In the shops

The lat­est books, apps, soft­ware, tech and ac­ces­sories for space and as­tron­omy fans alike

All About Space - - Stargazer -

Book NASA Sky­lab Own­ers’ Work­shop Man­ual

Cost: £22.99 (ap­prox. $32.60) From: Haynes Pub­lish­ing

This man­ual cov­er­ing the full work­ings of NASA’s first ever space sta­tion, Sky­lab, is pre­cise, thor­ough and in­for­ma­tive, con­sis­tent with the qual­ity we have come to ex­pect from Haynes man­u­als.

An amaz­ing piece of engi­neer­ing and tech­no­log­i­cal ge­nius, Sky­lab or­bited our planet be­tween 1973 and 1979. What the book's au­thor - David Baker - cov­ers is so much more than its years in op­er­a­tion, and way more than just the basics of its lay­out. It cov­ers ev­ery­thing from the early con­cept de­sign through to the even­tual pre­ma­ture de­cline, which oc­curred due to un­fore­seen so­lar ac­tiv­ity. This book is packed full of facts, fig­ures and many il­lus­tra­tions, leav­ing no stone un­turned.

With this book es­sen­tially be­ing an en­cy­clo­pe­dia of NASA’s Sky­lab, it's a pleas­ant read for a space en­thu­si­ast look­ing for a story or a nar­ra­tive to fol­low. Not only that, but with al­most 200-pages of text and pho­to­graphs, this book will de­light those look­ing for a revo­lu­tion­ary me­mento from space ex­plo­ration’s past and who want to learn more about the in­tri­cate de­tails of Sky­lab's op­er­a­tion.

Ac­ces­sories Ce­le­stron Firstscope Ac­ces­sory Kit

Cost: £19.00 (ap­prox. $27.00) From: David Hinds Ltd.

The aim of this ac­ces­sory kit is to en­hance your view of the night sky, pro­vid­ing en­hanced sights with im­pres­sive con­trast. What is in­cluded is very gen­er­ous and good qual­ity for your money: a 12.5 mil­lime­tre (half an inch) eye­piece, a six mil­lime­tre (0.2 inch) eye­piece, a 5x24 find­er­scope, a CD-ROM for ‘The SkyX’, a ny­lon car­ry­ing bag as well as a Moon fil­ter fea­tured be­low, which alone is over half the price of this full kit.

The 12 and six mil­lime­tre eye­pieces, giv­ing a mag­ni­fi­ca­tion of 24 and 50x re­spec­tively, al­low an as­tronomer to mix up their op­tions when it comes to tack­ling dif­fer­ent ce­les­tial ob­jects. We were also im­pressed with The SkyX CD-ROM, as it is avail­able to in­stall on PCs in­clud­ing Win­dows 7, XP and Vista and Mac com­put­ers. The pro­gram not only pro­vides you with a fine com­puter plan­e­tar­ium, but you can also print out the star charts in prepa­ra­tion for an ef­fi­cient night of ob­serv­ing. The only pos­si­ble con­flic­tion is that you’d have to check if the find­er­scope is com­pat­i­ble with the te­le­scope you wish to pair it with. Boast­ing su­pe­rior qual­ity, we rec­om­mend this prod­uct to any­one who wants to ex­pand their as­tron­omy 'tool kit' whether they're new to ob­serv­ing or are sea­soned as­tronomers.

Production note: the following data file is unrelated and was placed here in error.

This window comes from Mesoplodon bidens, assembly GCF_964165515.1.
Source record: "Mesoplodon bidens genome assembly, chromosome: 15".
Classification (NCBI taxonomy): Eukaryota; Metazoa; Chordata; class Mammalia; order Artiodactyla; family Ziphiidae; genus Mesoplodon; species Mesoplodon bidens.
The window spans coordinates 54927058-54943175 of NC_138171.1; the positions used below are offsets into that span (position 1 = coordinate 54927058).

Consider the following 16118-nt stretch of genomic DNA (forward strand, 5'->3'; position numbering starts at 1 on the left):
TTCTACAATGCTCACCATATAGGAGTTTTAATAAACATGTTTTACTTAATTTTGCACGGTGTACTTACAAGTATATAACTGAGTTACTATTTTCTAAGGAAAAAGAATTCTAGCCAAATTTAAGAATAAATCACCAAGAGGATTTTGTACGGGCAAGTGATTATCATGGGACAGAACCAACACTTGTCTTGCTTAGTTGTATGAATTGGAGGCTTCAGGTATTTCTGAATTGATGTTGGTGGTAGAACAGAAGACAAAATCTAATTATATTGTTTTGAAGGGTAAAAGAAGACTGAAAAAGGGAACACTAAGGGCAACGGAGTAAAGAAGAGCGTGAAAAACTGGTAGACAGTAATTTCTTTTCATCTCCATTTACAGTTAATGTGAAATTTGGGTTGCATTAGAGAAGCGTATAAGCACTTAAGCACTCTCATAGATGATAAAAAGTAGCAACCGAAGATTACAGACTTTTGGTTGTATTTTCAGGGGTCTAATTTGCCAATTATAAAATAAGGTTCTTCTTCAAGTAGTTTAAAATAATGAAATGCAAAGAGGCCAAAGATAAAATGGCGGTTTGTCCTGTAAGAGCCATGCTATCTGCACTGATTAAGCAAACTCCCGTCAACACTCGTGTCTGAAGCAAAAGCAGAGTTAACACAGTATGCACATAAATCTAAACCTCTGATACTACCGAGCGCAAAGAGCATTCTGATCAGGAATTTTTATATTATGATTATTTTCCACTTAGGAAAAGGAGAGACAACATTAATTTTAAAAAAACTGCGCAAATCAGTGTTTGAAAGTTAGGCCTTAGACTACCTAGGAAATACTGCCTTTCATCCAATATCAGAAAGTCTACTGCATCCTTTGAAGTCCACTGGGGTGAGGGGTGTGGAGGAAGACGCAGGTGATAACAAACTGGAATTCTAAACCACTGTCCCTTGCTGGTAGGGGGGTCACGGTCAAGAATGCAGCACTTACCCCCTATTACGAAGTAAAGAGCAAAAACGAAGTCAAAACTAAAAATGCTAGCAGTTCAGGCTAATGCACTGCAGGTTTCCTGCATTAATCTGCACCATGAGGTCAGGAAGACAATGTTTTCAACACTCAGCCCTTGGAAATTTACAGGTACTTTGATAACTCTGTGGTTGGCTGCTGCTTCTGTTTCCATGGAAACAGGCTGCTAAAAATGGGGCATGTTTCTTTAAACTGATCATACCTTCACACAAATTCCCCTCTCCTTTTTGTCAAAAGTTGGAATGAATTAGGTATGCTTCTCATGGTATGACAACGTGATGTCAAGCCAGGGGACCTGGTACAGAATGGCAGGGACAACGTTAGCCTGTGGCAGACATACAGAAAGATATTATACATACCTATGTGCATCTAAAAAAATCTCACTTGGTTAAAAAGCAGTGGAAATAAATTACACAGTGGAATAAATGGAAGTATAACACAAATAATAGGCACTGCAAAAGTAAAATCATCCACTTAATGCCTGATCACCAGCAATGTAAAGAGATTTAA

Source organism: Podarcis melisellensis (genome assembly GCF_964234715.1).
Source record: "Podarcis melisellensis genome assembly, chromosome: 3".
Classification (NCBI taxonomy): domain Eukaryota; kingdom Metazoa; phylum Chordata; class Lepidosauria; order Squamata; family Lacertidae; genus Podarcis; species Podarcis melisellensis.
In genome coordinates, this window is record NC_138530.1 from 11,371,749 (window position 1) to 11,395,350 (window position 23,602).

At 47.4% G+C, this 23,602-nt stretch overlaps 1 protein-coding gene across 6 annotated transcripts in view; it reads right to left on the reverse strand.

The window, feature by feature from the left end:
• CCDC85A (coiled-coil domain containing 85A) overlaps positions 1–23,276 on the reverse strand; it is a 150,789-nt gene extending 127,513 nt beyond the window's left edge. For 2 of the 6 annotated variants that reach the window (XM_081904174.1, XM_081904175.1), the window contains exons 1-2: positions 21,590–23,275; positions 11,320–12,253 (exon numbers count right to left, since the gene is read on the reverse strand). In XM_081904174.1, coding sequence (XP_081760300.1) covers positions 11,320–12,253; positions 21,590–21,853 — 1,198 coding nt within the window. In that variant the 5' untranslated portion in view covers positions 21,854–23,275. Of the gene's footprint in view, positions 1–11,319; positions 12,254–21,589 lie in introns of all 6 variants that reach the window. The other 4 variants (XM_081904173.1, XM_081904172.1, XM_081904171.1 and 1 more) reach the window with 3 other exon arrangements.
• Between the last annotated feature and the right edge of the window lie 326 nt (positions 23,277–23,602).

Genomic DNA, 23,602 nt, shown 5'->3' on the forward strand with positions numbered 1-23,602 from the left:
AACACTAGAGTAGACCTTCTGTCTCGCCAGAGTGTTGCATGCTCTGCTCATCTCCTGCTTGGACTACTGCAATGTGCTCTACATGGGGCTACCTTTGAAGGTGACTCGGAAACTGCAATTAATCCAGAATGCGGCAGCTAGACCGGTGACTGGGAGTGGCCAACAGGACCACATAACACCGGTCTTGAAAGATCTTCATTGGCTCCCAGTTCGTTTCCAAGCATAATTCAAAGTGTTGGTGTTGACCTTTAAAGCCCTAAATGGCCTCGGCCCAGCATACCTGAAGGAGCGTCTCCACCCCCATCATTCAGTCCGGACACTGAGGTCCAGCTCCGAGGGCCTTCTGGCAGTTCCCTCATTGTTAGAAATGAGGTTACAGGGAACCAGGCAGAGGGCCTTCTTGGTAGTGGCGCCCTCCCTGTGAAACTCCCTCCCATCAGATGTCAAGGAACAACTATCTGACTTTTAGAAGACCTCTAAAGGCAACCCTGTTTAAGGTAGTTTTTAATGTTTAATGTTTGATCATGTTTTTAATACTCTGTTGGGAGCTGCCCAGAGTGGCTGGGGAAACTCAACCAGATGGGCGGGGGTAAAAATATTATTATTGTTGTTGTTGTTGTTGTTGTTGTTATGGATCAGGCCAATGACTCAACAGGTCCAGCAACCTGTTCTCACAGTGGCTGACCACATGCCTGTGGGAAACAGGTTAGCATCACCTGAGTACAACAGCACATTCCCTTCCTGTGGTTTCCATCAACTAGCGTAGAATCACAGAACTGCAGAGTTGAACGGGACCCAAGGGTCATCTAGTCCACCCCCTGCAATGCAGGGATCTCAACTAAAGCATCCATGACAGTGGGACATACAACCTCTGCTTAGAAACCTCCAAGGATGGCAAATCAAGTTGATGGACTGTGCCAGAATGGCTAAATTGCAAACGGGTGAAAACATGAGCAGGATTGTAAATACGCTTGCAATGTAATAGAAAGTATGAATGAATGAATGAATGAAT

Ac­ces­sories Ce­le­stron Moon Fil­ter

Cost: £10.00 (ap­prox. $14.00) From: David Hinds Ltd.

There is no doubt that if the Moon is out, many am­a­teur as­tronomers will be­gin their night fo­cus­ing on our own nat­u­ral satel­lite. This amaz­ing ob­ject, cov­ered in craters and dark­ened sur­face seas, known as ‘mares’, pro­vides an amaz­ing sight to even the most un­sea­soned eye. How­ever, the Moon re­flects a large amount of light, espe­cially at full Moon, and this can cause a slight is­sue when our eyes are try­ing to re­solve the finer de­tails of its sur­face.

In the same way a pair of sun­glasses will dim in­com­ing light, Ce­le­stron's Moon fil­ter will help you to im­prove your views of the lu­nar sur­face with ease - sim­ply by at­tach­ing the fil­ter on to any 1.25inch eye­piece, which is in­cred­i­bly straight­for­ward. Af­ter test­ing the fil­ter, we were im­pressed by the im­proved con­trast of the Moon when us­ing it, which made a pleas­ant and no­tice­able dif­fer­ence. A handy ac­ces­sory for any lu­nar view­ings, it should also be clearly un­der­stood that this fil­ter is for use in ob­serv­ing the Moon only, and for any so­lar ob­ser­va­tions.

App Mars Globe

Cost: Free For: iOS

With this app you’ll be able to take your own tour of the Red Planet thanks to a com­bi­na­tion of satel­lite images of the sur­face and a nav­i­ga­tion sys­tem con­trolled by your fin­ger­tips.

At first glance, Mars Globe may seem fairly sim­plis­tic, but af­ter us­ing it we were quite im­pressed with what it had to of­fer, given the fact it is a free app. It al­lows you to head to dif­fer­ent craters, dor­mant vol­ca­noes, Mar­tian probes’ land­ing sites and the ‘albedo’ fea­tures, which are large Mar­tian ar­eas that show a high con­trast in bright­ness and dark­ness. Not only does it show the Red Planet's fea­tures, but it also sup­plies a short de­scrip­tion of each and offers links to fur­ther in­for­ma­tion and images - an es­sen­tial fea­ture for the more in­quis­i­tive minds.

Over­all, the app is great for go­ing on a tour of Mars and learn­ing about its sur­face fea­tures. How­ever, it is just limited to the Red Planet, which means it may not take long be­fore you’ve seen what you’ve wanted to ob­serve and want to move on to an­other world.

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